Sunday, June 26, 2005

The Sky Disk of Nebra : A Question of Evidence

[Update June 21, 2007: The original interpretation of the Nebra Sky Disk which was challenged below by the Law Pundit has been discarded in the interim by the archaeologists and astronomers. They now have an equally erroneous theory which we comment at our Ancient World Blog at NEBRA SKY DISK ECLIPSE erroneously seen as Luni-Solar Intercalation].

This is a posting involving the use of evidence outside the field of law.

The Sky Disk of Nebra: Evidence and Interpretation
by Andis Kaulins[1] (also available as a .pdf file)


Note and Abstract: This is the English version of an original article in German which first appeared under the title: Die Himmelsscheibe von Nebra : Beweisführung und Deutung in Efodon-Synesis, Issue 2, March/April 2005, Volume 12, No. 68. The major argument presented in the article is that the current interpretation of the Nebra Sky Disk is prima facie wrong in interpreting the Sky Disk to show the night sky. The Sky Disk depicts a solar boat but the Sun is not in this boat. Indo-European evidence indicates unequivocally that the Sun was seen in ancient days to be in the solar boat at night, but not during the day. Hence, the Nebra Sky Disk shows the sky during the day and this can thus only depict a solar eclipse.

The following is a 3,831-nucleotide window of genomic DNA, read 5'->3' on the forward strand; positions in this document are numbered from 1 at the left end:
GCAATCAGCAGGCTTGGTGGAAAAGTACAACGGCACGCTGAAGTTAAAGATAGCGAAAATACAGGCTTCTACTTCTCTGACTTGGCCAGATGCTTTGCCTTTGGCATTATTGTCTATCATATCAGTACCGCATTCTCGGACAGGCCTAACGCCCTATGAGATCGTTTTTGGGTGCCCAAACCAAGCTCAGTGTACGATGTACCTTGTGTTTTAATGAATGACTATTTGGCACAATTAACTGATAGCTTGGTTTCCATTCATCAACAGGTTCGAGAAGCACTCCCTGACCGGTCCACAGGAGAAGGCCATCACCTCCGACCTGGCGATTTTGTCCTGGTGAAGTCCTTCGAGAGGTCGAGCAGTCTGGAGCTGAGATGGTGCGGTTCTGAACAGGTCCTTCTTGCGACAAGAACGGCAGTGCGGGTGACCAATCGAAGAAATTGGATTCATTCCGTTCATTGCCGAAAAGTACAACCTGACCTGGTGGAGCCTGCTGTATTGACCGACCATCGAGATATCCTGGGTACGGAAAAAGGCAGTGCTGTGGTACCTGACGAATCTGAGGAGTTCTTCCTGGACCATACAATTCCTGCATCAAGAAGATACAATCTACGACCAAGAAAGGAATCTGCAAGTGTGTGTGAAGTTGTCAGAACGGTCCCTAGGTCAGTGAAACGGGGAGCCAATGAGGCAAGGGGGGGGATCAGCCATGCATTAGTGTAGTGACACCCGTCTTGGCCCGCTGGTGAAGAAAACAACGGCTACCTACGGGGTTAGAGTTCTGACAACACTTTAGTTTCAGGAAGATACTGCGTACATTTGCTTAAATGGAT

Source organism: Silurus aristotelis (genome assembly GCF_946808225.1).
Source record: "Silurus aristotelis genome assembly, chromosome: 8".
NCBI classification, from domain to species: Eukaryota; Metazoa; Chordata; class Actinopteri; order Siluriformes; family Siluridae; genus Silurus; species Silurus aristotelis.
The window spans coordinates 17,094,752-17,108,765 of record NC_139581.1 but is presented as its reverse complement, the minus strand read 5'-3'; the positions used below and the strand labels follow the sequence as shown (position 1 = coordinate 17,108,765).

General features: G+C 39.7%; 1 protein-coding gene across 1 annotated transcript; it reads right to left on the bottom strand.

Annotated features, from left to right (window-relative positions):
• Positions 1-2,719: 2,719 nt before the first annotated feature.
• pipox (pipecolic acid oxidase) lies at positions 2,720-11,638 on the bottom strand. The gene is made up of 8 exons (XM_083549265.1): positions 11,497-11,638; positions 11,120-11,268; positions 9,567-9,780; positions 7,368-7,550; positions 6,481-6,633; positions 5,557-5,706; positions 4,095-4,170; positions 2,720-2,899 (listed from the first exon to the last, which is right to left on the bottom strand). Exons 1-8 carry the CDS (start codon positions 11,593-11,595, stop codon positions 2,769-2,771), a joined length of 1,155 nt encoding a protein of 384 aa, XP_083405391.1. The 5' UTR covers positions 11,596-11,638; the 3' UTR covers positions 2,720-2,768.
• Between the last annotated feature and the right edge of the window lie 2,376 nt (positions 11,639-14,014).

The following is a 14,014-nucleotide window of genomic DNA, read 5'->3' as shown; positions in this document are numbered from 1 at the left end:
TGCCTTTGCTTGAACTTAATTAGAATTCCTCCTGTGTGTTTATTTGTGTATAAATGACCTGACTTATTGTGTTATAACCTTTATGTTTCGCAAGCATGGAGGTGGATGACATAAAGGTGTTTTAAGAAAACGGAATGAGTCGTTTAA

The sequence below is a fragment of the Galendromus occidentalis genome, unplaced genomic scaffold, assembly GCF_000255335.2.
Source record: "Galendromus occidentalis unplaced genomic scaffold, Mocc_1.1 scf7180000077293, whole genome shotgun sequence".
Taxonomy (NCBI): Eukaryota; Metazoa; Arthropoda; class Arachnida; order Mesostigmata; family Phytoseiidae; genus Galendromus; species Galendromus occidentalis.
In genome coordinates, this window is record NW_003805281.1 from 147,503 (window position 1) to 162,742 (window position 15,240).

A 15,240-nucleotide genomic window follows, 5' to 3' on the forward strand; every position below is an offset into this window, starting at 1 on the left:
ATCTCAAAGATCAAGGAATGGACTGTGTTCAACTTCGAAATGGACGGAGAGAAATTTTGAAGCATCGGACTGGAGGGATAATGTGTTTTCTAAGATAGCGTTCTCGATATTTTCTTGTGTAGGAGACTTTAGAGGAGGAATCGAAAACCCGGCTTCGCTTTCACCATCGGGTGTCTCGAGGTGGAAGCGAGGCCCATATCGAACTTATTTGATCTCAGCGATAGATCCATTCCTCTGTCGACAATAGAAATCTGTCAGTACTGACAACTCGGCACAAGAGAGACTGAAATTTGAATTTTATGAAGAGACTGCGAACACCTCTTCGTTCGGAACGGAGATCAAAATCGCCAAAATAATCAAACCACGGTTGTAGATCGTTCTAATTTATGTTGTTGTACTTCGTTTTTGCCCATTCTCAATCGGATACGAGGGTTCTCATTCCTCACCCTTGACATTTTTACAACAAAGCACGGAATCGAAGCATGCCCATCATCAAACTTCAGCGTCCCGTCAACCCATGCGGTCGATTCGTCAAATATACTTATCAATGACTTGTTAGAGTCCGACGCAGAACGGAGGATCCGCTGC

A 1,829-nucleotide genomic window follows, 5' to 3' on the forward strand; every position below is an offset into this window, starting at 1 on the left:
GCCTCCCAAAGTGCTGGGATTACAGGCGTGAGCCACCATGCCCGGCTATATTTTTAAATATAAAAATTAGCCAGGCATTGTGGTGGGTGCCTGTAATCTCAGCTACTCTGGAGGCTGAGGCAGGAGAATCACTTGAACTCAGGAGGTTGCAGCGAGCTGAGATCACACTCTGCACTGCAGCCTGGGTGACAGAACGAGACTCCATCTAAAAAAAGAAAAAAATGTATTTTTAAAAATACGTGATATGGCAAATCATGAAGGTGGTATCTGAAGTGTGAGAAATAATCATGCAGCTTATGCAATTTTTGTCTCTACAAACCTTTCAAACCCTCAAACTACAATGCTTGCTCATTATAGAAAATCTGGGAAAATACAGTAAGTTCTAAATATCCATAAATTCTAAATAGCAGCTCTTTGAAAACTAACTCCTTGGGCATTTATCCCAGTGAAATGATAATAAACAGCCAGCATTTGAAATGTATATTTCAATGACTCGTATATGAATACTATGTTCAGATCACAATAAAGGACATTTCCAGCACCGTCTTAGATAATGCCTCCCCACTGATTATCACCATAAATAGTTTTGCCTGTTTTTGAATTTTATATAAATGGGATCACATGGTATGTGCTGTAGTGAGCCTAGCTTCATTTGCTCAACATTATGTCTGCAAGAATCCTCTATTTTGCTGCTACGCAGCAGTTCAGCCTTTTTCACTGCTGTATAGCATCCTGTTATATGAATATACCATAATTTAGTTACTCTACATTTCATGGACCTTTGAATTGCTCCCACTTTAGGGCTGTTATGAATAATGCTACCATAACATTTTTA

Introduction: The ancient Sky Disk of Nebra discovered in Germany in 1999 has been controversially [and we think erroneously] interpreted by the archaeologist Harald Meller (Landesamt für Denkmalpflege und Archäologie Halle) and by the astronomer Wolfhard Schlosser (Ruhr-Universität Bochum) to represent not the Sun, Moon, Stars and Pleiades, but rather to allegedly mark the stars and the rising and setting Pleiades together with representations of both the Full Moon and the Crescent Moon: